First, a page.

Just when we all thought COVID-19 couldn't possibly make the cyber risk environment any worse, 2021 brought us a supply chain shock induced by the global pandemic.
A shortage of containers and palettes has compounded materials shortages, clogged ports, and congested terminals. Combined with a lack of truck drivers and various other shortfalls, we have seen disruptions to manufacturers, retailers, and consumers.
Seeing it as an opportunity, cybercriminals have ramped up supply chain and ransomware attacks on affected organisations – often using ransomware-as-a-service tools purchased on the dark web.
The current reality is that many cyber attackers don't hack in; they log in using weak, stolen, or default passwords. According to Verizon's 2021 Data Breach Investigations Report, 85% of breaches involved a human element, often relying on social engineering such as emailed phishing scams. According to the U.N., malicious emails increased by 600% during the pandemic.
In response, 2022 will see stronger requirements around access controls — security measures designed to regulate who can view or use specific computing resources — particularly from remote online locations - still working from home, anyone?
Never Trust, Always Verify
“Trust, but verify” has always been a classic cybersecurity adage. Lately, however, that trust has been repeatedly abused, whether through carelessness or malicious intent. This has fostered the spread of an opposing principle: “Never trust, always verify.
Codified into a category of practices and technologies known as zero trust, the default position is that anyone who has not had their identity authenticated and been explicitly granted system admission is denied access.
Zero trust is in some ways an evolution of the principle of least privilege, where users only get access to what they need to complete a task and only for the time it takes to get it done.
After initial authentication, zero trust safeguards require additional authentication through multiple factors, such as fingerprint or facial scans, and block the user from any applications or services they do not have permission for. So, even if a criminal managed to get into the system, lateral attack movement could be thwarted.
While we've been hearing about zero trust for a few years, it would be a mistake to think of the concept as a typical security solution. Rather than a list of boxes to be ticked off, it is more a mindset guiding each organisation down a unique path determined by their individual infrastructure and objectives.
Despite being hard to pin down, zero trust has proven successful in mitigating some financial impacts. An IBM report finds that zero trust approaches helped reduce the average cost of a data breach by over 40% in 2021.
The Year of Deep Suspicion
However, there is no doubt that for most organisations, zero trust represents a big cultural shift. Instead of assuming the best about people, a zero trust approach universally assumes no one is to be trusted, blocking out those with bad intentions and making sure legitimate users frequently validate their identities.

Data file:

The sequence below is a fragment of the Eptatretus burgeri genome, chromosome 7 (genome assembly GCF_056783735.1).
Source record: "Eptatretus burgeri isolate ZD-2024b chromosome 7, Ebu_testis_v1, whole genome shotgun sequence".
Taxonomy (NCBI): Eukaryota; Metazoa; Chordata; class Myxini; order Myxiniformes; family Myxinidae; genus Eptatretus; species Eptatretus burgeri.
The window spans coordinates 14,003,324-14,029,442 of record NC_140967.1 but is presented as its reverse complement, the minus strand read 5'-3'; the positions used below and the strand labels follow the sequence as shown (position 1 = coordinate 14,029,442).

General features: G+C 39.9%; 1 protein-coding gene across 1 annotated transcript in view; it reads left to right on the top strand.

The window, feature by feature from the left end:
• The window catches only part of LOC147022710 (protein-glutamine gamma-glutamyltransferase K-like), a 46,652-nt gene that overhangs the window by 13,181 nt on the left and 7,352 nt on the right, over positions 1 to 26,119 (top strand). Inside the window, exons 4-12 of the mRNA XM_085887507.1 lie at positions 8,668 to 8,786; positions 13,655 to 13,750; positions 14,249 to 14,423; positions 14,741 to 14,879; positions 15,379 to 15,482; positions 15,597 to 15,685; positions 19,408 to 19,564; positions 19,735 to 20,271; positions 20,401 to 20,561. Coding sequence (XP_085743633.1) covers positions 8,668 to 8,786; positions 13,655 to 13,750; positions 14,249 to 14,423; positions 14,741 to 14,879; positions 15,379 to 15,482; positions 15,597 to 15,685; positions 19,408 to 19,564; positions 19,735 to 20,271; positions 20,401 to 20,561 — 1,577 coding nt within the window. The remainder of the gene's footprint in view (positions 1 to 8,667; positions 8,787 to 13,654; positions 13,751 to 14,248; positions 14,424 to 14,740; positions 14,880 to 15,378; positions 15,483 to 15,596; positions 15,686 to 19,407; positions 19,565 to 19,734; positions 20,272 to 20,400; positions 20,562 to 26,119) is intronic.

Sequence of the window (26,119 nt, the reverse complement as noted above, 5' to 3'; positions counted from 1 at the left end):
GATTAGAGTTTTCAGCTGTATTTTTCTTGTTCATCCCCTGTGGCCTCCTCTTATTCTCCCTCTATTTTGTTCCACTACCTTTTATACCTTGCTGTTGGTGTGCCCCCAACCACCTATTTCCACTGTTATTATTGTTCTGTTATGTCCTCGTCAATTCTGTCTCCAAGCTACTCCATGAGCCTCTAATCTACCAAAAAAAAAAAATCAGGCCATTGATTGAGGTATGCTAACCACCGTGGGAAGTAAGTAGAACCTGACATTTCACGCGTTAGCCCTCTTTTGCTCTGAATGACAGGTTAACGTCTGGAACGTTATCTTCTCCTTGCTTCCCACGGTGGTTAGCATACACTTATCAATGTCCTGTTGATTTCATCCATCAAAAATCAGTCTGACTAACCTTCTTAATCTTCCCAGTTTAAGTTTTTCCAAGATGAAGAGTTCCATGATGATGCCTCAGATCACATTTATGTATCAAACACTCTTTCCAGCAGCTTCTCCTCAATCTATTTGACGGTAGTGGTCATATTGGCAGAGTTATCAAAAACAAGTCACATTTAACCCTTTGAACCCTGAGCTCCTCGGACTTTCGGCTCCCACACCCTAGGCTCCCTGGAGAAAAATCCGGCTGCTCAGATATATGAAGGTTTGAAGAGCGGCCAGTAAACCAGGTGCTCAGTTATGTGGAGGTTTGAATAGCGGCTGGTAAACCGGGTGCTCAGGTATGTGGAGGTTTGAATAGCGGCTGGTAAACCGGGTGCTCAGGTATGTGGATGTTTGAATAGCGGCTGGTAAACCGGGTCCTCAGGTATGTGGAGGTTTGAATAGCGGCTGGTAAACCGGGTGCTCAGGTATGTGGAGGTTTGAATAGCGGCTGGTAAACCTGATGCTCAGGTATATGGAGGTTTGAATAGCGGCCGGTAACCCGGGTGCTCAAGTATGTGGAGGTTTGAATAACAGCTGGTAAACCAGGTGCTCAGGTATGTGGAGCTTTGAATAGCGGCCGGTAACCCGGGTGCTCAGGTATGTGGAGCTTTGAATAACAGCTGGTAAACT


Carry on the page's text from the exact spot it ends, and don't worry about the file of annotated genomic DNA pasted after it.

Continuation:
That shift may disrupt the ease of use we expect when working inside an organisation, and 2022 may become the “Year of Deep Suspicion.” But it will help counter the surge of attacks against digital systems, and our solutions can and must evolve to increase security while simultaneously maintaining productivity and ease of access.
One way to achieve this balance is to use a risk-based approach with verification measures that vary based on the user's device, location, time of day, or the systems and information they access.
You could think of zero trust as a digital polygraph test that adapts to the risk potential of each interaction and – if implemented correctly – authenticates users with as little friction as possible.
Technologies and Techniques to Minimise Friction
There are a number of technologies and techniques that can minimise the impact on users. Single sign-on (SSO), for example, significantly reduces friction because users only have to be verified once to gain access to different systems and information. However, it is essential that passwords are not the only security controls.
A comprehensive Privileged Access Management (PAM) solution allows organisations to seamlessly adopt the principle of least privilege so that users can only access the data and applications they need, when they need them. In particular, PAM controls the privileges of admin accounts that adversaries target to gain full access to systems.
Endpoint privilege management (EPM) is another important tool that addresses risks associated with local admin access exploited by ransomware and other threats. EPM combines application control and PAM so only trusted, known applications, can be run on user devices.
Multi-factor authentication (MFA) is also an effective way to enforce adaptive authentication and has become very user-friendly in recent years, thanks to biometrics.
Zero trust is not a single solution but a journey. Organisations must evaluate what controls will achieve the biggest risk reduction and break their zero trust strategy down into steps. To avoid disruption, risk reduction must be achieved without noticeably increased friction for users.
“Trust, but verify” was great while it lasted. So were the days when people could leave their front doors unlocked and their car keys in the ignition. When it comes to network access, we will all get used to being placed under suspicion, provided it's done as seamlessly as possible.
Article by Delinea APAC vice president, Wahab Yusoff.